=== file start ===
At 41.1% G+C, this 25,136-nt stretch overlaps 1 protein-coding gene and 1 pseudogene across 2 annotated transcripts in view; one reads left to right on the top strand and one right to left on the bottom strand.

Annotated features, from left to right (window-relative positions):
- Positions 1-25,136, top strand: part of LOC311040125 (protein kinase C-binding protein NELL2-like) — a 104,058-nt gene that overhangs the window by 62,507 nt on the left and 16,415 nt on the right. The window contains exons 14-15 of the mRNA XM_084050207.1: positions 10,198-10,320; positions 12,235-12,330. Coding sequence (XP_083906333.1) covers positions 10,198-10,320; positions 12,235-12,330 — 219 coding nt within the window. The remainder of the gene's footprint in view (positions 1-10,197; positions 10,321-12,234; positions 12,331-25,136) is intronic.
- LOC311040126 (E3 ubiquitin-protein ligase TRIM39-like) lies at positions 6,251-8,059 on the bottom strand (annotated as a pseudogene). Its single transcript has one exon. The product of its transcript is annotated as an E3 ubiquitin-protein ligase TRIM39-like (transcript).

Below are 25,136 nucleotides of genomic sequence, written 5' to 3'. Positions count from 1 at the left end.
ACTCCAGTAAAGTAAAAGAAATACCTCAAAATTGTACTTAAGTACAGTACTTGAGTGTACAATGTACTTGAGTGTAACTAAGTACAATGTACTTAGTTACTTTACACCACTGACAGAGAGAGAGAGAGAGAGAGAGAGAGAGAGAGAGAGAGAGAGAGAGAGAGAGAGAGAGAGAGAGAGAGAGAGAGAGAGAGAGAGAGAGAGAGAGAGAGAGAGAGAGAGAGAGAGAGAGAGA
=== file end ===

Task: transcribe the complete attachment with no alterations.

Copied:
At 41.1% G+C, this 25,136-nt stretch overlaps 1 protein-coding gene and 1 pseudogene across 2 annotated transcripts in view; one reads left to right on the top strand and one right to left on the bottom strand.

Annotated features, from left to right (window-relative positions):
- Positions 1-25,136, top strand: part of LOC311040125 (protein kinase C-binding protein NELL2-like) — a 104,058-nt gene that overhangs the window by 62,507 nt on the left and 16,415 nt on the right. The window contains exons 14-15 of the mRNA XM_084050207.1: positions 10,198-10,320; positions 12,235-12,330. Coding sequence (XP_083906333.1) covers positions 10,198-10,320; positions 12,235-12,330 — 219 coding nt within the window. The remainder of the gene's footprint in view (positions 1-10,197; positions 10,321-12,234; positions 12,331-25,136) is intronic.
- LOC311040126 (E3 ubiquitin-protein ligase TRIM39-like) lies at positions 6,251-8,059 on the bottom strand (annotated as a pseudogene). Its single transcript has one exon. The product of its transcript is annotated as an E3 ubiquitin-protein ligase TRIM39-like (transcript).

Below are 25,136 nucleotides of genomic sequence, written 5' to 3'. Positions count from 1 at the left end.
ACTCCAGTAAAGTAAAAGAAATACCTCAAAATTGTACTTAAGTACAGTACTTGAGTGTACAATGTACTTGAGTGTAACTAAGTACAATGTACTTAGTTACTTTACACCACTGACAGAGAGAGAGAGAGAGAGAGAGAGAGAGAGAGAGAGAGAGAGAGAGAGAGAGAGAGAGAGAGAGAGAGAGAGAGAGAGAGAGAGAGAGAGAGAGAGAGAGAGAGAGAGAGAGAGAGAGAGA